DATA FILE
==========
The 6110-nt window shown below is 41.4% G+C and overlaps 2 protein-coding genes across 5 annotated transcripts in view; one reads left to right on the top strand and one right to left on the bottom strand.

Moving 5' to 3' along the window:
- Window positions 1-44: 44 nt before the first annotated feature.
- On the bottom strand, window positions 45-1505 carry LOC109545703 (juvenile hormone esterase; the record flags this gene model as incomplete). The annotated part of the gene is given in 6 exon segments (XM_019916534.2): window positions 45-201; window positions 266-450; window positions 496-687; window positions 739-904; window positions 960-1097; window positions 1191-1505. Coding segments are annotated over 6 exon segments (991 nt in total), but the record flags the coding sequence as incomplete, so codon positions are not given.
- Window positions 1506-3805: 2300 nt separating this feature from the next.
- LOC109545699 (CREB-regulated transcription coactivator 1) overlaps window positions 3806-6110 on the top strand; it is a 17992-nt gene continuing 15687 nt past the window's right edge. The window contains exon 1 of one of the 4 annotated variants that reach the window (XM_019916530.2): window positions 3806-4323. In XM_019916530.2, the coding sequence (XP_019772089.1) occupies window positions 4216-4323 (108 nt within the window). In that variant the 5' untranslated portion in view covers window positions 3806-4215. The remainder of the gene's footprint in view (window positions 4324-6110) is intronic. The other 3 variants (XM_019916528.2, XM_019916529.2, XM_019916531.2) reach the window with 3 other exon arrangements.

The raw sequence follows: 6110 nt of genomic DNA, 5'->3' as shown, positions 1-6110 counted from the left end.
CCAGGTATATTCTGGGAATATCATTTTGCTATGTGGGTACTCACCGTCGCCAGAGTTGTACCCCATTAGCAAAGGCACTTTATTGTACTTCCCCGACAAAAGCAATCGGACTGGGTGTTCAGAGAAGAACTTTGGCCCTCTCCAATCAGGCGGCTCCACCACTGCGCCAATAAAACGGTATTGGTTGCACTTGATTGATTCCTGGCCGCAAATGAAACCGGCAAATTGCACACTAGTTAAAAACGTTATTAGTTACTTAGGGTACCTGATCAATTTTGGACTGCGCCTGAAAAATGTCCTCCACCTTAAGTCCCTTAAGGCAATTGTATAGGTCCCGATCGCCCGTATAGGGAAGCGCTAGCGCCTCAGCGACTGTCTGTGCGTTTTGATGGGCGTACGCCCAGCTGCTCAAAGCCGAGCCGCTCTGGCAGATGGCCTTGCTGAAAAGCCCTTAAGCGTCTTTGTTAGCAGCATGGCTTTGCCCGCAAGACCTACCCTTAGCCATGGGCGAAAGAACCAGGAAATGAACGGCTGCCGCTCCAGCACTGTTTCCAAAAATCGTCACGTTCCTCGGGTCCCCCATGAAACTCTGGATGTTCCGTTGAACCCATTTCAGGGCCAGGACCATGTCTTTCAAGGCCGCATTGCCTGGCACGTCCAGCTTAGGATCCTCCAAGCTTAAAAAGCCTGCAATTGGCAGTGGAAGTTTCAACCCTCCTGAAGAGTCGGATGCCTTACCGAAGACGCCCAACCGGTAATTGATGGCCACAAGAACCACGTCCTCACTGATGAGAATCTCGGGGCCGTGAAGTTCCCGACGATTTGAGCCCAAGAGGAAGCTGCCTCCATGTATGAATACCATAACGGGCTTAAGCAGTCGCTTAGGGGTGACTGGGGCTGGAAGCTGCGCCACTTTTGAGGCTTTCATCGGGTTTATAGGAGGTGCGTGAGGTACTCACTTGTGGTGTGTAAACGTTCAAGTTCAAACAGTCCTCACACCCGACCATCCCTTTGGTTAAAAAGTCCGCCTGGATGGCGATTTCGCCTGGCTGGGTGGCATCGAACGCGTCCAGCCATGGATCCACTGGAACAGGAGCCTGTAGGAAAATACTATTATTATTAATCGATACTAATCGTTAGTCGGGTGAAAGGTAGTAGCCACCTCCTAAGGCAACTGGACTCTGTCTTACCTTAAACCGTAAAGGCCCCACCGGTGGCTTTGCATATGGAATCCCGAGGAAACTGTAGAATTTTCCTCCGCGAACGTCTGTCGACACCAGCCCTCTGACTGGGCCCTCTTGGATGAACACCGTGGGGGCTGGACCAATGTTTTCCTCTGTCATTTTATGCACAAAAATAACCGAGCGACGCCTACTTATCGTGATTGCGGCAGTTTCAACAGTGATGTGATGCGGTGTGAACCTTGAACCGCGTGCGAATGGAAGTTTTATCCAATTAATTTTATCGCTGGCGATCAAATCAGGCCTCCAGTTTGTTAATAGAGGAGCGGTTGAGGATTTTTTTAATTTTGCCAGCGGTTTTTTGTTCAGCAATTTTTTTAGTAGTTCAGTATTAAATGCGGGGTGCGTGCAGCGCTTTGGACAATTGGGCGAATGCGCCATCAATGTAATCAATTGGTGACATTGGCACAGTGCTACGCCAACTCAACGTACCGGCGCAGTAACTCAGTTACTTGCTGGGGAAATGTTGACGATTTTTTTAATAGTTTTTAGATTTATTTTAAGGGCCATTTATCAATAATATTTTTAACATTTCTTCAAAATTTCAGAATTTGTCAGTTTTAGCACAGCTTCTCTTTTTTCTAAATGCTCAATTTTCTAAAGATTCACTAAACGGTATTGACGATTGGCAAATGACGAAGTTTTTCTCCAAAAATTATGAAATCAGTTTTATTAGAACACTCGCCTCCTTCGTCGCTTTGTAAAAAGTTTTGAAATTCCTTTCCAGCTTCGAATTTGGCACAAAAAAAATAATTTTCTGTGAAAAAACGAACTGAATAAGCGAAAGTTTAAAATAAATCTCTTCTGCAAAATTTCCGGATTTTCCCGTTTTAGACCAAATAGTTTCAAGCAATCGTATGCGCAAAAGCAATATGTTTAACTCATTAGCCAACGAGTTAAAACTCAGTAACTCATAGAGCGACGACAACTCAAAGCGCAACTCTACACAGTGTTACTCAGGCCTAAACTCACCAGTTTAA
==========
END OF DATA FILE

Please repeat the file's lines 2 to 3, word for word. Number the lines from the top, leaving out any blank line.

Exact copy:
Moving 5' to 3' along the window:
- Window positions 1-44: 44 nt before the first annotated feature.